You may recall an earlier View entitled "Check Your Shoes". It was about how everything we show in our business (decor, cards, letterhead, and even our shoes) impacts the relationship with our clients. What we show in attitude and dress is in a sense a reflection of how we feel about the other person. Remember your very first date? I'll bet you thought a lot about what to wear, worried about saying the wrong thing, and wondered if your date would like you. If you know someone well like a family member or very close friend, you can be more relaxed (but not too relaxed or you inadvertently send the wrong message). Over time you make many deposits into your emotional bank account with these close friends allowing you to withdraw draw on the account repeatedly without running the risk of being overdrawn. But with a person you don't know at all, you have to establish the account and make some large initial deposits in a hurry. One way to make such a deposit is through everything you show.
Pam's right knee was very swollen. She walked as if a large cement block was tied to her leg causing her to sling it out in front of her then hurriedly working to catch up to it. It looked very uncomfortable. She made her way into the exam room and settled into a chair. She looked up and firmly stated, "I consider myself to be an athlete. You know, really active and I want my rehab to be active. The therapist I'm seeing acts like he is on auto-pilot. He never even touched me. That is why I'm here."
Pam had an anterior cruciate reconstruction about a month prior to seeing me. As an avid skier and runner she had spent many years with a loose and unpredictable knee. She had finally decided to do something about it and elected for the surgery. Afterward, her surgeon sent her to his facility of choice for rehab. This is where the story gets interesting.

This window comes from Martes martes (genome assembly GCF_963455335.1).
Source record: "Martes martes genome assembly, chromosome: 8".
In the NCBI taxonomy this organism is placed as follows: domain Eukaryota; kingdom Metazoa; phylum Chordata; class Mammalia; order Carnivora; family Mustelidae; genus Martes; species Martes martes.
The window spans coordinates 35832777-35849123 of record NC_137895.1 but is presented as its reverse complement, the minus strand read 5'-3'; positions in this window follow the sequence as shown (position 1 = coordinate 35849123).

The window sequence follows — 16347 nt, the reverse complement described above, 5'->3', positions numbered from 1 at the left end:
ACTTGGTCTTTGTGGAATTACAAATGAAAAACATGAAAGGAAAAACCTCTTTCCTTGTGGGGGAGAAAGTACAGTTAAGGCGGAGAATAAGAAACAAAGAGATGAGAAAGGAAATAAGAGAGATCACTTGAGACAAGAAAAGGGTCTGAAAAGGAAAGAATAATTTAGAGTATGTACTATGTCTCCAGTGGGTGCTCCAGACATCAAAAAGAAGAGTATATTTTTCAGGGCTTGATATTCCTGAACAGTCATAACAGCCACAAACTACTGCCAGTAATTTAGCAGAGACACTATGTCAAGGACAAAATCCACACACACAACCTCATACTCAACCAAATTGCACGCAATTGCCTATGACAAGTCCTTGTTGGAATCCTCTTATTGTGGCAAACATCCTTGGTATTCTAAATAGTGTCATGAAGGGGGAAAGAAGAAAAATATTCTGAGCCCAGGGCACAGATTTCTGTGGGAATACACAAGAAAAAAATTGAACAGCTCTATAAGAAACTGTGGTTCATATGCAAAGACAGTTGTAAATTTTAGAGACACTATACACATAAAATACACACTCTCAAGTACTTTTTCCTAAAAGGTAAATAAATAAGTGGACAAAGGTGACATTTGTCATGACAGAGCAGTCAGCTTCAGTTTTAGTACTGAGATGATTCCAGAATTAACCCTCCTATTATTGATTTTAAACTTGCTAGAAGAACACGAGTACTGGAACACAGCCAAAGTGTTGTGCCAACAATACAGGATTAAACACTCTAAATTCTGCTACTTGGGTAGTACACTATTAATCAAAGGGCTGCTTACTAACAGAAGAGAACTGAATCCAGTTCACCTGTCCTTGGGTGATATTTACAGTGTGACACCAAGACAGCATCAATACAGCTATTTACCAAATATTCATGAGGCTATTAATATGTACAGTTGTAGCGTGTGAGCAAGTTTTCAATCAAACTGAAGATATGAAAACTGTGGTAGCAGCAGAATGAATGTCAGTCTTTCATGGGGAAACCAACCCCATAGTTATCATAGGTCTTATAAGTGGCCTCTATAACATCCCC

She described to me her first physical therapy encounter. "I arrived at the clinic and someone handed me a clip board with a sheet of exercises on it. The paper had 'ACL Protocol' at the top. I was told to go to a certain spot in the room and wait there for someone to help me. There were a lot of people in the clinic but it was very quiet, cluttered, and sort of gloomy. The therapist, I guess, since he didn't tell me who he was, showed up after about 15 minutes. He read the sheet to me and told me to start with the first exercise and to do them in order. He didn't ask me any questions and he never even touched me. I followed his instructions but I really had no idea if I did them correctly or not. I finished the exercises and waited a while but he never came back so I left. I already had made an appointment for a week later, like it said on the sheet, so I went back. In that visit, he asked me to take the same sheet and do the exercises again. Then he added another one. I figured this was probably going to be the same kind of thing so I just left."
You may be wondering "did this really happen?" Unless Pam had some reason to fabricate such a story, I suspect what she described really occurred. For the sake of learning though, let's assume it did happen. What did Pam see from this business? A serious lack of interest. What was done and whether the exercises were good, bad, right or wrong is not the issue. Building a long, successful and rewarding career comes from building relationships. You can make the most mundane activity highly engaging but you have to care and show you care. Pam's remark that "he never even touched me" was not a request to be touched. It was a request to get in touch.
Your work environment may not be exactly what you desire, the referrals you receive may not be what you desire, or your income may not be what you desire - today. To create the environment that makes your heart sing, to work with clients that bring a smile to your face, and earn the pay you think you deserve, make sure you are in touch with what your clients need. There are a number of ways to help people feel better and do more, but there is only one way to make them know you care. You have to show it.
Make Today Count.
Author. Teacher. Therapist.